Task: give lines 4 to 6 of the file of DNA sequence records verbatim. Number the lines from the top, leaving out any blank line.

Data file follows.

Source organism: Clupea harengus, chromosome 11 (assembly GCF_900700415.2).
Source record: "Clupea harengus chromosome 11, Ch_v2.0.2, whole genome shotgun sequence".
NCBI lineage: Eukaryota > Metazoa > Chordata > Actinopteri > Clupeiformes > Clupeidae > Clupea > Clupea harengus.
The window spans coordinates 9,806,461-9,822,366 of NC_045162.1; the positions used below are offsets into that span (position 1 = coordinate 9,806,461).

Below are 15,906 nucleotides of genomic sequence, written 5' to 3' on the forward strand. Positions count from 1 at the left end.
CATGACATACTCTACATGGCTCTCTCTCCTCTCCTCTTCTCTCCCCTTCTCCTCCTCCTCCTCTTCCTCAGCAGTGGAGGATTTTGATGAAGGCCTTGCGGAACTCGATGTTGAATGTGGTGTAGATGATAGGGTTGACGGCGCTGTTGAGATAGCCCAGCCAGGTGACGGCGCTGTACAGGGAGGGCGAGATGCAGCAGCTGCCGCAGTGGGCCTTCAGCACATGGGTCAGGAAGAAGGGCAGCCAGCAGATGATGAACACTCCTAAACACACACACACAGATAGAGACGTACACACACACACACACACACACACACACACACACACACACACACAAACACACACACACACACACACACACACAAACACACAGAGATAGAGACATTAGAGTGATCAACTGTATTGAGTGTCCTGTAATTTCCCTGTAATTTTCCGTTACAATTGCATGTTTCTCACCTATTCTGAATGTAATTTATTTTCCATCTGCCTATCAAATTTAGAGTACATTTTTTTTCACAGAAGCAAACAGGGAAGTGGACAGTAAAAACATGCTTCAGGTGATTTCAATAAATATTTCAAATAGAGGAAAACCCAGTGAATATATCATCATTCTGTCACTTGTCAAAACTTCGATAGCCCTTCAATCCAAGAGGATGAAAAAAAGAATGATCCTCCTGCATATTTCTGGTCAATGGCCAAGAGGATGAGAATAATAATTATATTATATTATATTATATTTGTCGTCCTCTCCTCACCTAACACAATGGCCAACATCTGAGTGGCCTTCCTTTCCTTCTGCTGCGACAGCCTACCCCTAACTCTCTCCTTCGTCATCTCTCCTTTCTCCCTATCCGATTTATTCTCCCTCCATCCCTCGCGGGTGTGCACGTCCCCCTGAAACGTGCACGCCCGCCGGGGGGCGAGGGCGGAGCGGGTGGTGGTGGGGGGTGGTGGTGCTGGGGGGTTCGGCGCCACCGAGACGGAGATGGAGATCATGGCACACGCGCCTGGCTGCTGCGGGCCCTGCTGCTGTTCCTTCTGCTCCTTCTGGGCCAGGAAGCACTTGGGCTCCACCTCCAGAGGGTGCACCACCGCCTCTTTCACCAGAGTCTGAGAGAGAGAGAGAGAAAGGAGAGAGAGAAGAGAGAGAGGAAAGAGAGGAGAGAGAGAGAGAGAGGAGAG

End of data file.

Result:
The window spans coordinates 9,806,461-9,822,366 of NC_045162.1; the positions used below are offsets into that span (position 1 = coordinate 9,806,461).

Below are 15,906 nucleotides of genomic sequence, written 5' to 3' on the forward strand. Positions count from 1 at the left end.
CATGACATACTCTACATGGCTCTCTCTCCTCTCCTCTTCTCTCCCCTTCTCCTCCTCCTCCTCTTCCTCAGCAGTGGAGGATTTTGATGAAGGCCTTGCGGAACTCGATGTTGAATGTGGTGTAGATGATAGGGTTGACGGCGCTGTTGAGATAGCCCAGCCAGGTGACGGCGCTGTACAGGGAGGGCGAGATGCAGCAGCTGCCGCAGTGGGCCTTCAGCACATGGGTCAGGAAGAAGGGCAGCCAGCAGATGATGAACACTCCTAAACACACACACACAGATAGAGACGTACACACACACACACACACACACACACACACACACACACACACACAAACACACACACACACACACACACACACAAACACACAGAGATAGAGACATTAGAGTGATCAACTGTATTGAGTGTCCTGTAATTTCCCTGTAATTTTCCGTTACAATTGCATGTTTCTCACCTATTCTGAATGTAATTTATTTTCCATCTGCCTATCAAATTTAGAGTACATTTTTTTTCACAGAAGCAAACAGGGAAGTGGACAGTAAAAACATGCTTCAGGTGATTTCAATAAATATTTCAAATAGAGGAAAACCCAGTGAATATATCATCATTCTGTCACTTGTCAAAACTTCGATAGCCCTTCAATCCAAGAGGATGAAAAAAAGAATGATCCTCCTGCATATTTCTGGTCAATGGCCAAGAGGATGAGAATAATAATTATATTATATTATATTATATTTGTCGTCCTCTCCTCACCTAACACAATGGCCAACATCTGAGTGGCCTTCCTTTCCTTCTGCTGCGACAGCCTACCCCTAACTCTCTCCTTCGTCATCTCTCCTTTCTCCCTATCCGATTTATTCTCCCTCCATCCCTCGCGGGTGTGCACGTCCCCCTGAAACGTGCACGCCCGCCGGGGGGCGAGGGCGGAGCGGGTGGTGGTGGGGGGTGGTGGTGCTGGGGGGTTCGGCGCCACCGAGACGGAGATGGAGATCATGGCACACGCGCCTGGCTGCTGCGGGCCCTGCTGCTGTTCCTTCTGCTCCTTCTGGGCCAGGAAGCACTTGGGCTCCACCTCCAGAGGGTGCACCACCGCCTCTTTCACCAGAGTCTGAGAGAGAGAGAGAGAAAGGAGAGAGAGAAGAGAGAGAGGAAAGAGAGGAGAGAGAGAGAGAGAGGAGAG